Swedish Lidl released an album of field recordings from the supermarket
The relationship between rappers and the stage is not often a happy one. Between an apparent disinterest in decent sound, the difficulty of injecting spontaneity into meticulously programmed beats, and too many rappers of the belief that effort is just beneath them, the live hip-hop experience can make you wonder what anyone gets from it other than the chance to stare at your favourite MC. Wave my hands in the air? AGAIN? I’d rather not actually.
Naturally, there are exceptions: Busta Rhymes, Wu-Tang, Common and Mos Def can all deliver the goods. And for sheer atmosphere, a rapper at the height of their fame, riding a huge hit, even when – or maybe because – they are flanked by all of their crew driving them on, is pretty hard to beat. But the main problem with a lot of live hip-hop inevitably, is that it’s just not that live. araabMUZIK however, is.
Though ‘Electronic Dream’s ‘hood ambient’ made him a surprise favourite outside hip-hop circles, it was the Rhode Island native and ex-drummer’s YouTube videos in which he deconstructed songs like Lil Wayne’s A Milli on his trusty Akai MPC sampler that first got him noticed and might be the ultimate example of how to make hip hop live without taking the easy route of a live band. Combining a GPS-like knowledge of the MPC’s layout and his chosen song for dissection, araabMUZIK live is hip hop at its most spontaneous – tracks getting completely ripped apart, even as he keeps their groove and slots them into several new ones.
In short, what araabMUZIK does is bring the role of the hip hop battle DJ into the digital age (he only samples from digital sources). Essentially a battle-sampler, he’s a modern link to the late 90s era of turntablism and DJs like Roc Raida or Rob Swift. It’s such an obvious connection you wonder why DMC don’t stage annual MPC tournaments.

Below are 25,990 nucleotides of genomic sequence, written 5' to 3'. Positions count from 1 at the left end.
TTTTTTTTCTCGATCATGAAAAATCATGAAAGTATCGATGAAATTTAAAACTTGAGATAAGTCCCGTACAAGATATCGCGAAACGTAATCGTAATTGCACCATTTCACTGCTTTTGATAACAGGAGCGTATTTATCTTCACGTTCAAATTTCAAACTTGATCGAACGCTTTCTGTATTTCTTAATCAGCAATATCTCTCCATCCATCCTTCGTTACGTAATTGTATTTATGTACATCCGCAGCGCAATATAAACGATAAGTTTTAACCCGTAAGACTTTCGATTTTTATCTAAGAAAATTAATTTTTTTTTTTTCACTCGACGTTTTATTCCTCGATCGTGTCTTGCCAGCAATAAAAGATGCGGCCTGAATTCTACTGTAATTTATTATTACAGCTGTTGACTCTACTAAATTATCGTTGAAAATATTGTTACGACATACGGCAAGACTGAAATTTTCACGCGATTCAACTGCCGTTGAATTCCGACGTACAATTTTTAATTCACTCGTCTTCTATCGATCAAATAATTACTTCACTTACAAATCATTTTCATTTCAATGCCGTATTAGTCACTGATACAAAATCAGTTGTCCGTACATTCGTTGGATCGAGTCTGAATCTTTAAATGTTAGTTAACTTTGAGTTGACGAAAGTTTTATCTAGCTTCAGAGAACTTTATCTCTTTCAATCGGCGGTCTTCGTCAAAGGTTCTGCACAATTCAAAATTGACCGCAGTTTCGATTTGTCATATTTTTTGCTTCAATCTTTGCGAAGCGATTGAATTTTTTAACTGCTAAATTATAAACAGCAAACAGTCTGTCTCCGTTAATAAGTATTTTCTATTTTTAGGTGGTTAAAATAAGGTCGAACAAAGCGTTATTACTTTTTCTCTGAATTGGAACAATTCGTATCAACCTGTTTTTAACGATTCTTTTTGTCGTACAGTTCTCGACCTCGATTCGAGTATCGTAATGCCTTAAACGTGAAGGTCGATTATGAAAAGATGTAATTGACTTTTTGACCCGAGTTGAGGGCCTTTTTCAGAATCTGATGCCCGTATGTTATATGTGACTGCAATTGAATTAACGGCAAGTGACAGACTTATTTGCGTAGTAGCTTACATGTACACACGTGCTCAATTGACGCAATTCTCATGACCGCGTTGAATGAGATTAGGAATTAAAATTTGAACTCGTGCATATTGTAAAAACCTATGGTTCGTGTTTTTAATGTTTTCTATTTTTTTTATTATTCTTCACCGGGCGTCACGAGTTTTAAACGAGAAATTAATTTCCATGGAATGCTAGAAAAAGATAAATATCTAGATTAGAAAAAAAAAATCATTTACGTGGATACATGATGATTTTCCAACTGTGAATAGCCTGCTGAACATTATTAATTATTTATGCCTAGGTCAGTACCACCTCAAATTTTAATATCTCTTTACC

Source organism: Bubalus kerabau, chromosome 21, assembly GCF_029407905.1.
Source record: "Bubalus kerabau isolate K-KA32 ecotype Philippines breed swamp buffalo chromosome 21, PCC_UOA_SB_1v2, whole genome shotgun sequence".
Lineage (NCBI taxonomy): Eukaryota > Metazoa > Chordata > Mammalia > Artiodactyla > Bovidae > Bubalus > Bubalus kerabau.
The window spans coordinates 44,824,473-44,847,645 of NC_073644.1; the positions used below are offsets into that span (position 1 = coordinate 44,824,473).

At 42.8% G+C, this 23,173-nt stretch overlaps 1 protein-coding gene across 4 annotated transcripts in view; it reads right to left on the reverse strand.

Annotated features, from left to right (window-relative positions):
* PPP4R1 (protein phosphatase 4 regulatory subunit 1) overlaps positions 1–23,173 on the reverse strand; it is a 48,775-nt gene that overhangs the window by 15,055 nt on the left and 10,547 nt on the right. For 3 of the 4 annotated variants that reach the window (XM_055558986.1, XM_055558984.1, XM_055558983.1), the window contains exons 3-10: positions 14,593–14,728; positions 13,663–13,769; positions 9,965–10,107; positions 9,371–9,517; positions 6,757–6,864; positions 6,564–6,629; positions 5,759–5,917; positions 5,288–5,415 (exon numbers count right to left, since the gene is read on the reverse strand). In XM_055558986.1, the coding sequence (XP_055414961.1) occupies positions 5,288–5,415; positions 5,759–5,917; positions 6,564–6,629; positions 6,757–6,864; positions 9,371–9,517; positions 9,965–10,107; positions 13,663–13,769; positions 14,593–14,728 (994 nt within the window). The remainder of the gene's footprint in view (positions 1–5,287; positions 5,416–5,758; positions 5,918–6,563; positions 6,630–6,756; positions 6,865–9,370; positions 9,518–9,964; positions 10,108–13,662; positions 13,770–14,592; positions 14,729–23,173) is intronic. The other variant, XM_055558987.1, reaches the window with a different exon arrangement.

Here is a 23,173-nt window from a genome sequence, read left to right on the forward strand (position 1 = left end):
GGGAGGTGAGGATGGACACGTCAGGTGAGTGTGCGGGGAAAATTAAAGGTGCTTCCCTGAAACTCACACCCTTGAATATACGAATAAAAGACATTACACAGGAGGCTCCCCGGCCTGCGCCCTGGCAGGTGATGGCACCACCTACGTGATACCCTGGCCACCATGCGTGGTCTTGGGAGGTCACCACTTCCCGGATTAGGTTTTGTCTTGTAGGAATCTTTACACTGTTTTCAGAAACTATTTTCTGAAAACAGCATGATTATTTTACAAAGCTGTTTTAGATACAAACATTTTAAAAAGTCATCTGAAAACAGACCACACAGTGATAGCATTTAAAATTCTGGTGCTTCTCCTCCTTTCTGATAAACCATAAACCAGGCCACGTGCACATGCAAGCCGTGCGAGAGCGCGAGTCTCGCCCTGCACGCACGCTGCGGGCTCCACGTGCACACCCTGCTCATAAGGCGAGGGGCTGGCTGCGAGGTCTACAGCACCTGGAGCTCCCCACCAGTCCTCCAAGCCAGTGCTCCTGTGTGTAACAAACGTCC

You could make the mistake of dismissing DJ battles as hip hop’s answer to muso wankery, but hearing araabMUZIK tear down perfect gleam and gloss into multiple, almost perverse, new layers of syncopation that take the originals to new extremes makes you wonder why this strain of beat-dismantling doesn’t have more of a place in live rap shows. Even brutalist producers like El-P tend to opt for ‘two turntables and a microphone’ or live musicians. But with the former setup long replaced by digital gear, araabMUZIK takes hip hop’s DJ lineage to conclusions appropriate for the 21st century, using the MPC in a way it was probably never intended, no different to what his DJ predecessors did for the SL1200s. Post-‘Entroducing’, DJ Shadow was being lauded as the Hendrix of the sampler, but with hindsight, it’s clear the title has been waiting for someone like araabMUZIK to come along.
With all that in mind, araabMUZIK’s London debut at Camp in east London back in December was anticipated – by me at least – as something like his Monterey. Instead, it was a bit Isle of Wight. Desperate to hear him make mince meat of bangers from Rick Ross or Kanye, he instead spent most of his set triggering shards of near-identical, metallic dubstep (less Hessle Audio, more Sub Soldiers) into radical, if eventually repetitive and Paracetamol-provoking new shapes. Too mindful of London’s reputation as dubstep capital of the world, what should have been a quick nod to its biggest recent sonic export ended up being a full-on dubstep love-in. Maybe he uses this tactic everywhere he goes (footwork in Chicago? That I want to hear) but it left me unsatisfied and hoping his dive into dance waters hadn’t made him forget what got us interested in the first place. Maybe a few concessions to hip hop expectations aren’t always a bad thing.